Is the neo nü metal revival upon us?
Shortly into the band’s main-stage set, as guitarist Wes Borland propped his foot on the monitor and dove into a chugging metal riff, Limp Bizkit frontman Fred Durst addressed a raging crowd of a hundred thousand or so. “Let me make this clear,” he said. “This is not Woodstock ‘99.”
The band then unleashed their 1999 hit “Break Stuff,” an angst-ridden fusion of rap and metal, Durst’s voice fluctuating between nasally, whine-rhyming and guttural growls about “ripping someone’s head off.” The crowd went nuts.
Durst was correct. This was not Woodstock ‘99. This was the last day of July. In 2021. At Lollapalooza.
If you’re thinking a festival headlined by Post Malone, Tyler The Creator and Miley Cyrus is a strange place for a nü-metal band whose popularity peaked at the turn of the century, you’re not alone.
Despite selling an estimated 40 million records and dominating the airwaves during the late-90s and early aughts, the band has been treated as a kind of ironic footnote in music history over the course of the last two decades. Though they’ve been sporadically active, Limp Bizkit are not a band that’s much talked about in pop music. Type “Limp Bizkit” into Google and the question Why is Limp Bizkit so hated? emerges as the first prompt under People also ask.
Surprisingly though, they appear to be having a moment.
The band, and specifically Durst, is featured heavily in a new HBO documentary produced by celebrity sports journalist Bill Simmons. Woodstock ‘99: Peace, Love, and Rage explores the dysfunction and horror of the last Woodstock Music Festival, which took place over three days in the summer of ‘99, the third night of which ended in rioting, death, destruction and assault on its way to earning the distinction of “The day the ‘90s died.”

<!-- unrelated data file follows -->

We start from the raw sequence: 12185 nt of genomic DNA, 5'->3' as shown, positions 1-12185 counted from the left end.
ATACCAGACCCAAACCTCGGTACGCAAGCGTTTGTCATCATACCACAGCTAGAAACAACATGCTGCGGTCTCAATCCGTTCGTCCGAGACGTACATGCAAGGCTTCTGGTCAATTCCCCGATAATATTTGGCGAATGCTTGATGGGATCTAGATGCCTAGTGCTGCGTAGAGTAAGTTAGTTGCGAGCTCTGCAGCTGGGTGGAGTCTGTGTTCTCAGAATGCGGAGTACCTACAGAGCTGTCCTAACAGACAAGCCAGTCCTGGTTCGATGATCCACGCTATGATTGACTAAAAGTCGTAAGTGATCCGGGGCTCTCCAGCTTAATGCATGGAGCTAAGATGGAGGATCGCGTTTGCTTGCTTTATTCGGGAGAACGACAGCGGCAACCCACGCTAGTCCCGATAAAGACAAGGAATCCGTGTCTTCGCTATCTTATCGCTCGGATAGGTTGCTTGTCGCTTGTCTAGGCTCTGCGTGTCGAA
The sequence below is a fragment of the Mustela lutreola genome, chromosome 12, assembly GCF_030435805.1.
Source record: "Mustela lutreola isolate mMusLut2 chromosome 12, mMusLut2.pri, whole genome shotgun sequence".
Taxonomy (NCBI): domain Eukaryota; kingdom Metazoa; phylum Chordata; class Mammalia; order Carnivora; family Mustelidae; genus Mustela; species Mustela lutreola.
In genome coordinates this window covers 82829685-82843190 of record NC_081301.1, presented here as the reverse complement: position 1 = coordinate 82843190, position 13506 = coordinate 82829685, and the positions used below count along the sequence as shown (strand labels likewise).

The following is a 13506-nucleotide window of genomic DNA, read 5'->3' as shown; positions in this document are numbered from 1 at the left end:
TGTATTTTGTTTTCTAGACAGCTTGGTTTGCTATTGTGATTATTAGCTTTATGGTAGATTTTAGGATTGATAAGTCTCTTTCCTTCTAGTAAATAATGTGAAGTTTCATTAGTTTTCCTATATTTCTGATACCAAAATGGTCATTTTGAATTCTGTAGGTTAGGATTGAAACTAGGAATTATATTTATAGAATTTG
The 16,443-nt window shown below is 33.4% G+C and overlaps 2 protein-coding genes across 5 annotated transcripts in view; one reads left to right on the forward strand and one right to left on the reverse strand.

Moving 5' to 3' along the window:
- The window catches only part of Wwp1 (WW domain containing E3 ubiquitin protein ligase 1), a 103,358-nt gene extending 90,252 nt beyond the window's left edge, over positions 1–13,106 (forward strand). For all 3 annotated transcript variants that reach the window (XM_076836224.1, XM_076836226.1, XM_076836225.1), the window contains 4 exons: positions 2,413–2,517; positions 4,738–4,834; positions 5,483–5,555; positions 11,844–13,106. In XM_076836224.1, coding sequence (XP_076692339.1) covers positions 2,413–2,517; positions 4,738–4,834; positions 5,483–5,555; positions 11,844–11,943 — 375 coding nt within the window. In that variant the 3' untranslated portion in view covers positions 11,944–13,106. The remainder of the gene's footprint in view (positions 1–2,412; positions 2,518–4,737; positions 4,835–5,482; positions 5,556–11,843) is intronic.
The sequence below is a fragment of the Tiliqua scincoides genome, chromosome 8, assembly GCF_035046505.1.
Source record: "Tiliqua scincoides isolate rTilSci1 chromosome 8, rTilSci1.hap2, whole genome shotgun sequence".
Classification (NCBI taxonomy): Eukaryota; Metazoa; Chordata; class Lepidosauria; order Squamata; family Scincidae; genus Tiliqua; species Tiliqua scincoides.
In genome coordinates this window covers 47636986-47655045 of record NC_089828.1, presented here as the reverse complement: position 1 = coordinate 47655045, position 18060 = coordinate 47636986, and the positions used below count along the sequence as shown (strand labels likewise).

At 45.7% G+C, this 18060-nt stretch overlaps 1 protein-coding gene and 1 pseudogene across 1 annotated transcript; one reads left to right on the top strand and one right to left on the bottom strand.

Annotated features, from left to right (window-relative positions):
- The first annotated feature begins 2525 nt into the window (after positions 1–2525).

The film is a traumatic watch; no question. It’s also uneven and exhausting at times, taking aim at greedy festival runners, generational politics, Napster, wayward youth, MTV and more, all in a span of 110 minutes.
And while there are few if any heroes in Woodstock ‘99, the film zeroes in on a pervasive bro culture among the festival’s overwhelmingly white, overwhelmingly male attendees. Durst, the most popular of a lineup heavily skewed toward aggressive, angsty, rap-rock artists, is singled out as the de facto mouthpiece of the fastly devolving mob.
“[Expletive] all that [expletive],” Durst told the Lollapalooza ‘21 crowd after he informed them that they were not, in fact, attending Woodstock ‘99. He followed that up by inviting them to party as though it were.
“What it is, is me and you having a party like it is 1999 up in this mother[expletive].”
Limp Bizkit’s Lollapalooza set certainly lit the Internet aflame, sparking dozens of web-pieces (just like the one you’re reading now). A few of Limp Bizkit’s aging-rock-star contemporaries have also made headlines of late with tongue-and-cheek approaches aimed at earning a fleeting moment of virality (or virility). Foo Fighters released a record of disco covers. Weezer did a hair-metal album. John Mayer went with yacht rock. And Durst, who sported a new and ironic “dad vibes” look at Lollapalooza, seems to be following suit.
Limp Bizkit embarks on a fourteen-date tour in August. Whether or not a new generation is primed for some kind of neo nü-metal revival remains to be seen. But, if nothing else, a band that was popular before viral was a thing, is having its first viral moment.